Dec 032009
 

The Late Late Toy Show is an Irish institution.

That doesn’t necessarily mean it’s a good thing… just that it’s an inescapable one. As inevitable as death, taxes, corruption, tribunals and election posters, the Late Late Toy Show is one in a long list of things that parents all over the country have to suffer, but would generally prefer to avoid.

Having skilfully managed to sidestep the live airing on Friday night (the girls had friends staying over, and were so engrossed in play that they forgot about it), I thought that we might get away with it this year, but thanks to the wonders of modern technology there was no chance of that. The next day we had a family viewing of the show over the Internet. With the computer hooked up to the flat-screen telly and RTE Player streaming full-screen it was almost as "good" as viewing the live show. Lucky me!

All over the country parents suffer this annual "extravaganza" of festive torture. But this year there was an element of expectation and anticipation… could Ryan Tubridy, in his first year at the helm of the iconic show, perhaps add something compelling and appealing to the mix? Unfortunately, it seems the answer was a resounding no.

While a much younger Ryan is a lot more energetic around the set than Pat Kenny, and is, it has to be said, a tad more engaging, dynamic and congenial with his young reviewers, the show’s format hasn’t changed at all. And that’s a shame.

It still flits too rapidly from toy to toy, not giving the kids enough of a chance to tell you what they really think, or the viewers long enough to really form an opinion. They’d be better off with less toys, and a bit more time spent on each. Instead RTE opts for courting as many sponsors as it can, when in reality focussing on fewer sponsors would deliver more value for everyone.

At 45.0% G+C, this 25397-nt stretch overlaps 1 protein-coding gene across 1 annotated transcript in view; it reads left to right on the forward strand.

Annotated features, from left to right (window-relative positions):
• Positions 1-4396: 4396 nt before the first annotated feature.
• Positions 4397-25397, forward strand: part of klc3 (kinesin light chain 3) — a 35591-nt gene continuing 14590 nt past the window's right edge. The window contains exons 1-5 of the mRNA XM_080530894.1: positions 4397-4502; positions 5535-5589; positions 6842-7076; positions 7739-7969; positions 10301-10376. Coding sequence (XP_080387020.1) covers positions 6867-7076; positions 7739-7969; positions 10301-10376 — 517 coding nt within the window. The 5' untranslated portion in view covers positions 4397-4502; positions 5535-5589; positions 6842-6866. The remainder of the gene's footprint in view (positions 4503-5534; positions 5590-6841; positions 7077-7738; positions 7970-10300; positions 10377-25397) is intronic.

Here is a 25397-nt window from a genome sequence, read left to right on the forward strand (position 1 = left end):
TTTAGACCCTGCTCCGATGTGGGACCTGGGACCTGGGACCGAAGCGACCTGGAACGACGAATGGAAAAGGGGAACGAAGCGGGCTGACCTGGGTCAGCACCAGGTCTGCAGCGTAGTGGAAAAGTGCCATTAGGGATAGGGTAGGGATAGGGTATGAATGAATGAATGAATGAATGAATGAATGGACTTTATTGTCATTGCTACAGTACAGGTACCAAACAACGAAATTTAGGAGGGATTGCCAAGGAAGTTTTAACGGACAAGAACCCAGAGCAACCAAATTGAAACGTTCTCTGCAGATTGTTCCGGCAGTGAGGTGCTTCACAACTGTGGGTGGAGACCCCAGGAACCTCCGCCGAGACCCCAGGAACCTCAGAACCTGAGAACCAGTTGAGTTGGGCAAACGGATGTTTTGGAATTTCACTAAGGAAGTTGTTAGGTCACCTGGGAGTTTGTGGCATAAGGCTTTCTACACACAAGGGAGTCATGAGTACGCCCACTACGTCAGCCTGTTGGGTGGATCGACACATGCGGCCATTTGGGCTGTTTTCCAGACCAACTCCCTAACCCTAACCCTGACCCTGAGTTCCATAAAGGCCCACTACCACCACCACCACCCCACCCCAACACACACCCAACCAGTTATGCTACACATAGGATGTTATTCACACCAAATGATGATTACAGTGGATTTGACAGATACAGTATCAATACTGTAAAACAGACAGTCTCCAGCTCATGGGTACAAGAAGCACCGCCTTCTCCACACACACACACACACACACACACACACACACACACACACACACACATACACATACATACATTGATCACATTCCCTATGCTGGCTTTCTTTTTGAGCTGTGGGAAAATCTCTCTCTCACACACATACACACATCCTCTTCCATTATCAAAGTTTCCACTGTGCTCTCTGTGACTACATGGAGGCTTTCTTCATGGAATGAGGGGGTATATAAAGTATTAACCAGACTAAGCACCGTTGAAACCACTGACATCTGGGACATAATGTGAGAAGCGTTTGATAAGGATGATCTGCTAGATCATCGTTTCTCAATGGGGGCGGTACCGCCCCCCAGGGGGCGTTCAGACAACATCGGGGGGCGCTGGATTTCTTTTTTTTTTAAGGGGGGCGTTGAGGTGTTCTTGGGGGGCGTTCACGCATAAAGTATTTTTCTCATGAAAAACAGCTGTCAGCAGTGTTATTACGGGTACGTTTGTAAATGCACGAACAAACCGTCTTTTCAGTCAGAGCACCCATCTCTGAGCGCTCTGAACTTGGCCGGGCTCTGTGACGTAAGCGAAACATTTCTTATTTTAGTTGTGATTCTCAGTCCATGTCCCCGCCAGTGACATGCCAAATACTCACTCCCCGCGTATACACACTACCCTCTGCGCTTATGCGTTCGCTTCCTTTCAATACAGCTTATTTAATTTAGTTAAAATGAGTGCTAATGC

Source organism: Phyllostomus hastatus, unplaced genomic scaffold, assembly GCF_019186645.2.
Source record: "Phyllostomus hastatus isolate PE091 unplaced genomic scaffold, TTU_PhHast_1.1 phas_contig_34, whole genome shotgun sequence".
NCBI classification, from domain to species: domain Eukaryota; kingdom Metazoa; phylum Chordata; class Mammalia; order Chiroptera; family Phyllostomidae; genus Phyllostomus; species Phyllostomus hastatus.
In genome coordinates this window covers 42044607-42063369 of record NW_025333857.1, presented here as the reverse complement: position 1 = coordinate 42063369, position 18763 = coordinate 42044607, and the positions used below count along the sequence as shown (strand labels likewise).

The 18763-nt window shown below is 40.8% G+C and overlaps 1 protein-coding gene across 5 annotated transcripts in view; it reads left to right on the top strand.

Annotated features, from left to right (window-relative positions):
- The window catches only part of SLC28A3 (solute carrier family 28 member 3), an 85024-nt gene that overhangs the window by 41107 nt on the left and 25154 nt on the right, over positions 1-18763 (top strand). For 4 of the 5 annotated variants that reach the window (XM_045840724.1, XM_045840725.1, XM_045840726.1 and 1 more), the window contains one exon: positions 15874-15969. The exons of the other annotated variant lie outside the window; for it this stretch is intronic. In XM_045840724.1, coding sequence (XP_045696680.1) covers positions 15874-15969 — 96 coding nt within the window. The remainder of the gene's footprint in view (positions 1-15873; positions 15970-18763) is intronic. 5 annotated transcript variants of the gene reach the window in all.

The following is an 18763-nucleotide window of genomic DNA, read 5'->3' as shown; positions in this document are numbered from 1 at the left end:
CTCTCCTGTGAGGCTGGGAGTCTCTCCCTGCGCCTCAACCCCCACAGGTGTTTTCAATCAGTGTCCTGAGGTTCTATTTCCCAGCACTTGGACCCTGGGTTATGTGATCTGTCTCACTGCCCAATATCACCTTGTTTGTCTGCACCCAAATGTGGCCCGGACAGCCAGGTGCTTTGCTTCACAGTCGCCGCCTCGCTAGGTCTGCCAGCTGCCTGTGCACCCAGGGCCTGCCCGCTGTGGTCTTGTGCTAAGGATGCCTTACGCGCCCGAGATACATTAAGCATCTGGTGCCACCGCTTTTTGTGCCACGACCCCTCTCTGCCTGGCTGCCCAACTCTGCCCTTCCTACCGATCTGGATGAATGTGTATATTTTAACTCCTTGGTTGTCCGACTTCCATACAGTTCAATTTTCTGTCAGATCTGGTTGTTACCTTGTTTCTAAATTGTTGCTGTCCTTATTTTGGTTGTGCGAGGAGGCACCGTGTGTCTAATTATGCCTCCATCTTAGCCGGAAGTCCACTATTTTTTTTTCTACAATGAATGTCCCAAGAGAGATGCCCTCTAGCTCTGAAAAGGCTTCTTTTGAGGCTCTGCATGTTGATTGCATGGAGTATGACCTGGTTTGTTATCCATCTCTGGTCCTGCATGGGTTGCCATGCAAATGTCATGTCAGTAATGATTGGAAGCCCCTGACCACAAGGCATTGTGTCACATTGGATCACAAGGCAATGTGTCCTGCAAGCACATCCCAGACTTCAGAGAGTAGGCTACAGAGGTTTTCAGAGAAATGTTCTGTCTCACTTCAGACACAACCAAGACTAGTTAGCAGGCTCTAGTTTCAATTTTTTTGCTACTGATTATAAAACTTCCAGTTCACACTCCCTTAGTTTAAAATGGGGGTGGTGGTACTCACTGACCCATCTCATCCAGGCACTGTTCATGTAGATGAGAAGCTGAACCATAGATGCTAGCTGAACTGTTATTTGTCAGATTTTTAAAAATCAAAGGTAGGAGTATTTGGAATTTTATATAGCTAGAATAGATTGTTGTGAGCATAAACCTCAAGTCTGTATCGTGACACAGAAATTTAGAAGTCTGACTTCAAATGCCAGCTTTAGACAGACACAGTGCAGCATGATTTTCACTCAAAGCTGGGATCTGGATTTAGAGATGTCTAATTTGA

This whole thing is an elaborate pre-Christmas marketing exercise… which is fine, but with a bit more thought the production team could turn it into a much more effective one for the brands involved, and a much more entertaining and informative show for the audience watching at home.

You can’t blame the presenter for decisions made by the team behind the scenes, of course, and all things considered I found this year’s Toy Show more entertaining than Pat Kenny’s recent exploits… but that’s not saying much. The selection of toys didn’t do the new host any favours either: with very few exception there was the usual assortment of battery powered plastic rubbish that only half works on the night, and that you know, if you actually buy them for Christmas, will suffer from either disintegration or a chronic case of disinterest before the New Year.

But perhaps the worst parts of the show are the "talent" breaks that crop up with distressing regularity. I use the word talent in the loosest possible sense, because with few exceptions the musical interludes are to be endured, rather than enjoyed. I can only put the enthusiasm of the whooping, cheering studio audience down to pre-show drinks, or perhaps to giddy exuberance from the plentiful "one for everyone in the audience" give-aways.

By far the lowest point of this year’s show was when X-Factor freak show John and Edward made an appearance. It was bad enough on the X Factor, when all you had to do was listen to them trying to sing… but that’s nothing compared to enduring their attempts at coherent conversation.

If all of this sounds a bit negative I guess it’s because I’ve been disappointed… again.

The Late Late Toy show has the potential to be a really wonderful family programme — a fantastic precursor to the festive season that parents and children can watch together. It could be genuinely entertaining, enjoyable, even useful. But somehow it always manages to fall frustratingly short….

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